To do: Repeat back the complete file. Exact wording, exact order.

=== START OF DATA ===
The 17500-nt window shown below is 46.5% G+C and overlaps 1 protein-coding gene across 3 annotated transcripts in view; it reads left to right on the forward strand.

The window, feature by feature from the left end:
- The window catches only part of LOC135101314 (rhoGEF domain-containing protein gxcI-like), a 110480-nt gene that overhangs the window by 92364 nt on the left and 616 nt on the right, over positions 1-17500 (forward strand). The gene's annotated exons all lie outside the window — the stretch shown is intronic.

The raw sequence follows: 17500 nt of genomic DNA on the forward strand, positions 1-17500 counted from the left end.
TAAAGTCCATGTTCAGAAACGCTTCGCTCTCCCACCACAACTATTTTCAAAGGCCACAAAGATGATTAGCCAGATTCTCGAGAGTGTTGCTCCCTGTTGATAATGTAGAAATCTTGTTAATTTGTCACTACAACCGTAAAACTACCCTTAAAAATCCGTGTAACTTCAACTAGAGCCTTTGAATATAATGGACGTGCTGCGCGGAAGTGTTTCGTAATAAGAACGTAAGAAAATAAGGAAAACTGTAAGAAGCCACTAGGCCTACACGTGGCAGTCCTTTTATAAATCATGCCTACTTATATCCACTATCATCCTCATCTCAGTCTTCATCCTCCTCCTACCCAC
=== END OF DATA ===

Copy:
The 17500-nt window shown below is 46.5% G+C and overlaps 1 protein-coding gene across 3 annotated transcripts in view; it reads left to right on the forward strand.

The window, feature by feature from the left end:
- The window catches only part of LOC135101314 (rhoGEF domain-containing protein gxcI-like), a 110480-nt gene that overhangs the window by 92364 nt on the left and 616 nt on the right, over positions 1-17500 (forward strand). The gene's annotated exons all lie outside the window — the stretch shown is intronic.

The raw sequence follows: 17500 nt of genomic DNA on the forward strand, positions 1-17500 counted from the left end.
TAAAGTCCATGTTCAGAAACGCTTCGCTCTCCCACCACAACTATTTTCAAAGGCCACAAAGATGATTAGCCAGATTCTCGAGAGTGTTGCTCCCTGTTGATAATGTAGAAATCTTGTTAATTTGTCACTACAACCGTAAAACTACCCTTAAAAATCCGTGTAACTTCAACTAGAGCCTTTGAATATAATGGACGTGCTGCGCGGAAGTGTTTCGTAATAAGAACGTAAGAAAATAAGGAAAACTGTAAGAAGCCACTAGGCCTACACGTGGCAGTCCTTTTATAAATCATGCCTACTTATATCCACTATCATCCTCATCTCAGTCTTCATCCTCCTCCTACCCAC